Mixed results for water polo in Calif.

COURTESY OF ANNE DUNCAN Hopkins Water Polo took third at the D-III tournament championship.

COURTESY OF ANNE DUNCAN
Hopkins Water Polo took third at the D-III tournament championship.

By ZACH JAFFE
Staff Writer

The Hopkins men’s water polo team traveled to California to take on a series of talented opponents. The Blue Jays took on California Institute of Technology (CalTech), Pomona-Pitzer Colleges, University of Redlands, University of La Verne, Claremont-Mudd-Scripps Colleges and Massachusetts Institute of Technology (MIT).

The packed four-day ordeal culminated with back-to-back doubleheaders and was completed with the Jays collecting three wins and three losses.

The Jays opened up with a 20-5 trouncing of the host Beavers of CalTech. Thirteen different players scored for the Jays in what would be a blowout from the start. Hopkins started out on a 5-1 run and would not look back.

They outscored the Beavers 8-0 in the third period and were able to get every healthy player into the game.
Junior Giovanni Cragnotti led all scorers with five points while freshman Josh Kurtz, sophomore Connor Johnson and junior Bret Pinsker added four points apiece.

Next, the Jays took on the Pomona-Pitzer Sagehens and were given a tough battle. Despite being down 6-2 at halftime, the Jays battled back to make it a one-goal game with just under three minutes left.

The Sagehens, however, struck again to double the lead once more before a goal from senior Langdon Froomer with 10 seconds remaining brought the lead back down to one. It was too little too late, as the Jays fell 10-9. The senior, Froomer, would lead the Jays in goals with three. Senior and co-captain Kevin Yee,who would add on an assist, commended the team after the loss.

“I was proud of the amount of heart, fight and perseverance we showed,” Yee said. “We battled.”

Against the University of Redlands, the Jays were outplayed from start to finish. Following the loss to Pomona-Pitzer the day before, the Jays looked out of gas early on as the Bulldogs jumped to a quick 5-2 halftime lead. They buried the Blue Jays with stifling defense and efficient offense to take the match by a score of 10-5. Freshman Giorgio Cico led the Jays scorers with three points and ten shots.

In the second match of the doubleheader, the Jays sought to snap their two-game losing streak against the University of La Verne Leopards. Early on, the Leopards controlled the pace of the game and looked well on their way to handing the Blue Jays a third consecutive loss. After trailing 4-2 at halftime, the Jays turned it up.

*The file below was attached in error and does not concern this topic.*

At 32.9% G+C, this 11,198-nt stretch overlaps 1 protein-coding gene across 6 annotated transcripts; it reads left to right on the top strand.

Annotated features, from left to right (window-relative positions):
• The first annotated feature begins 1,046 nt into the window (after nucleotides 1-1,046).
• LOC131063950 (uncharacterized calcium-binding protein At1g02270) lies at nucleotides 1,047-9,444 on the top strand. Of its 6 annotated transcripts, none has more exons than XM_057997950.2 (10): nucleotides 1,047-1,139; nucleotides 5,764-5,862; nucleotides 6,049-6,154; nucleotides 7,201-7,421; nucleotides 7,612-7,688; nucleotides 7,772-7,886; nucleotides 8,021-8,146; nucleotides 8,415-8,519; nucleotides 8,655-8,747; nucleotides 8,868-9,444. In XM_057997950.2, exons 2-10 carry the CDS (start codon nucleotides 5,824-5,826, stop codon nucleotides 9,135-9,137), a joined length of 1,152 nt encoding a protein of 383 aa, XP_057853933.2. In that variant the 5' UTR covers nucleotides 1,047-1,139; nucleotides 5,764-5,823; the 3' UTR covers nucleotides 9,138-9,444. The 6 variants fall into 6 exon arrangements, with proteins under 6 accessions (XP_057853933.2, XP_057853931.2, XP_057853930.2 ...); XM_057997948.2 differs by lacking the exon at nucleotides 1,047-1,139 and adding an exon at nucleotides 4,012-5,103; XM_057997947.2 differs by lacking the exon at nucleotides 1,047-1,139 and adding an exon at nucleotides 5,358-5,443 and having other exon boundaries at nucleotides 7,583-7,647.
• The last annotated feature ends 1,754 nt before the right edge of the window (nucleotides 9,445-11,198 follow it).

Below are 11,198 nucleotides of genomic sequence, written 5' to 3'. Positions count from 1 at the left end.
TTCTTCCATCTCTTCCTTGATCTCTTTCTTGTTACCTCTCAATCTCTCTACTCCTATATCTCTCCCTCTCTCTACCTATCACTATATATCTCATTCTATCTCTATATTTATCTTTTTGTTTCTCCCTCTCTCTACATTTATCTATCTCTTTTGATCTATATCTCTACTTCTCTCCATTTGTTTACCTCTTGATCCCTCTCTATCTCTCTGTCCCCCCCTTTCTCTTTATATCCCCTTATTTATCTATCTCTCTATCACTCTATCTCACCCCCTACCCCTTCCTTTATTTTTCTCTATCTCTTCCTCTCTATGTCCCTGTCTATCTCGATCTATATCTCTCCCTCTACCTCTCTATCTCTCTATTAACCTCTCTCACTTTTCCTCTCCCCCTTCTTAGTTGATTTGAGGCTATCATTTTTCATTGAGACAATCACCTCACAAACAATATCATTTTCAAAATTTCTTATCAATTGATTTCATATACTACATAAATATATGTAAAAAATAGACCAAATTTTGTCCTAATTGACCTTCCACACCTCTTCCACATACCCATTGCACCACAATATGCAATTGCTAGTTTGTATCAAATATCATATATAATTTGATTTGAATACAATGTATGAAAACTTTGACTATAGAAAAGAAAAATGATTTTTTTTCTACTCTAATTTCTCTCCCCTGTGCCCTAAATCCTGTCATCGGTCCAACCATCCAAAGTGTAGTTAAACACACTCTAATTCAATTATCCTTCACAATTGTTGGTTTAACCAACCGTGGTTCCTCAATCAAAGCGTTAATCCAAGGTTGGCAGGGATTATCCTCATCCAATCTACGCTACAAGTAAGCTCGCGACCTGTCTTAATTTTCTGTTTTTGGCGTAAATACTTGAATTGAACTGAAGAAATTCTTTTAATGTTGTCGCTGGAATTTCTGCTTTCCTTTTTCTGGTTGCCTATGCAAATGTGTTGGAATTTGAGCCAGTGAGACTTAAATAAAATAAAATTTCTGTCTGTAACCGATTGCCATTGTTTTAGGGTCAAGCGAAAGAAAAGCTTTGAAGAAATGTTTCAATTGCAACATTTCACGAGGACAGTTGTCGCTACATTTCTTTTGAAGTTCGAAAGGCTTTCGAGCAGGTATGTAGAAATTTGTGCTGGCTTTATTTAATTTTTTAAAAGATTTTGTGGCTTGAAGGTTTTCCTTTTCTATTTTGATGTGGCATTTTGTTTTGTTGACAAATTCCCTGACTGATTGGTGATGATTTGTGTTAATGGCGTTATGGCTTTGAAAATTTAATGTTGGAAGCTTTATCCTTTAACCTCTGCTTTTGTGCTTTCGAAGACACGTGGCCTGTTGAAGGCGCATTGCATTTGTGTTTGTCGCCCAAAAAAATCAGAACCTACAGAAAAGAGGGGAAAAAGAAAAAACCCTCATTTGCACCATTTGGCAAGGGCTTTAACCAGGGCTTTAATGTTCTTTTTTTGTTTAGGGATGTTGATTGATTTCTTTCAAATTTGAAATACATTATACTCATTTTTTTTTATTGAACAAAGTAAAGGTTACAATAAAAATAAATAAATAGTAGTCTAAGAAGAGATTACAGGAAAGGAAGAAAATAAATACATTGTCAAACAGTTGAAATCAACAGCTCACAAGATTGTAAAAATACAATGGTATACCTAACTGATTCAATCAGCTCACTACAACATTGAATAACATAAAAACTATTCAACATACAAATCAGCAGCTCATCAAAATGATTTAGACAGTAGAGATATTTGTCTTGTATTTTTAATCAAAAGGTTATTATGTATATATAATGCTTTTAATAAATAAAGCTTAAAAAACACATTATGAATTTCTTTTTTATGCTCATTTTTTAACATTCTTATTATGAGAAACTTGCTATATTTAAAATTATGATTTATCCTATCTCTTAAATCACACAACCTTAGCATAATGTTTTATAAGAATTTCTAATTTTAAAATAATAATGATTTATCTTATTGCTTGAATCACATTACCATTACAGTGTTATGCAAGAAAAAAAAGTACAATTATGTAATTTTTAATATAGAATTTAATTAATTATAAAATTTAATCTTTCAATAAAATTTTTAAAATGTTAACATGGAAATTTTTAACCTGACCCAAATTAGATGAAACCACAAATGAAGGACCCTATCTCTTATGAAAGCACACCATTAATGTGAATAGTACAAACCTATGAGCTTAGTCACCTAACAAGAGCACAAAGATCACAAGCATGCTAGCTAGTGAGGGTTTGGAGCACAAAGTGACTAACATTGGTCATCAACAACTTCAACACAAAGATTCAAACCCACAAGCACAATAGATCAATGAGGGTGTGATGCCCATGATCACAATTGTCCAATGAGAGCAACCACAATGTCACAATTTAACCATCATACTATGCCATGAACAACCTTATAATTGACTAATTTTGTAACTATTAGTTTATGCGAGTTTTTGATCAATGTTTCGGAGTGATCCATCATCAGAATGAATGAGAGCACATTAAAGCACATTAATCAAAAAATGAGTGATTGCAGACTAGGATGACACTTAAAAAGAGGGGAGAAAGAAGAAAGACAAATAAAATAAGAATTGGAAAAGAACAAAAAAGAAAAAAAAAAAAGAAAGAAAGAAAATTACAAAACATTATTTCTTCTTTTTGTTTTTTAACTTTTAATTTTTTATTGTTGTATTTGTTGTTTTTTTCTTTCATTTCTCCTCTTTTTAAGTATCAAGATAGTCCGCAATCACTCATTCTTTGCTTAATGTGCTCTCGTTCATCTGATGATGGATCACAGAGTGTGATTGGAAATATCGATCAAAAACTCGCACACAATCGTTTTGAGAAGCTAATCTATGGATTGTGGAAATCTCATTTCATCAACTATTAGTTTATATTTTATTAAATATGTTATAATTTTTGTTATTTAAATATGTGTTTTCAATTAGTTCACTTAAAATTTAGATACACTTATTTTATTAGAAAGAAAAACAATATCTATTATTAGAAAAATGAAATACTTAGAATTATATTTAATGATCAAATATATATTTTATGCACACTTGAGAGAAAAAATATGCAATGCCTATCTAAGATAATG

They cut the lead to one with 40 seconds remaining before a Froomer goal tied the game. Then, with 10 seconds remaining, sophomore Jono Gillette buried the game winner. The game finished at 9-8 and stopped the first losing streak of the season at two. Yee led all goal scorers with three and Cico finished with five assists. Senior Erik Henrikson and sophomore John Wilson combined for 14 saves.

In the semifinals of the round-robin tournament, the Blue Jays took on the Claremont-Mudd-Scripps Stags in what would be a highly contested bout from the start. The teams were tied at six going into the half, but the Stags took a three-goal lead and entered the fourth ahead 10-7.

Cico and freshman Andreas Katsis tacked on goals to make it 10-9 with 6:24 remaining in the game, but the Stags defense would hold off and be the difference in a 11-9 Hopkins defeat and elimination from the D-III round-robin championship. The Jays managed to save face in the third place game, defeating the MIT Engineers for a third place finish in the championship. Cico had five assists and Froomer had four goals to pace the Jays.

“We had hopes of a more successful trip to California in terms of wins and losses,” Yee said. “[But] team morale is high right now.”

Hopkins entered the tournament ranked second in the D-III poll and No. 17 in the overall Collegiate Water Polo Association (CWPA) poll. Their overall ranking is sure to drop when the new poll is released, but the D-III ranking should see them staying in the top three.

“[During the California trip] we learned a lot about ourselves,” Yee said. “We are ahead of where we have been in years past.”

The Blue Jays will return to action on Oct. 7 at home against the Navy Midshipmen.

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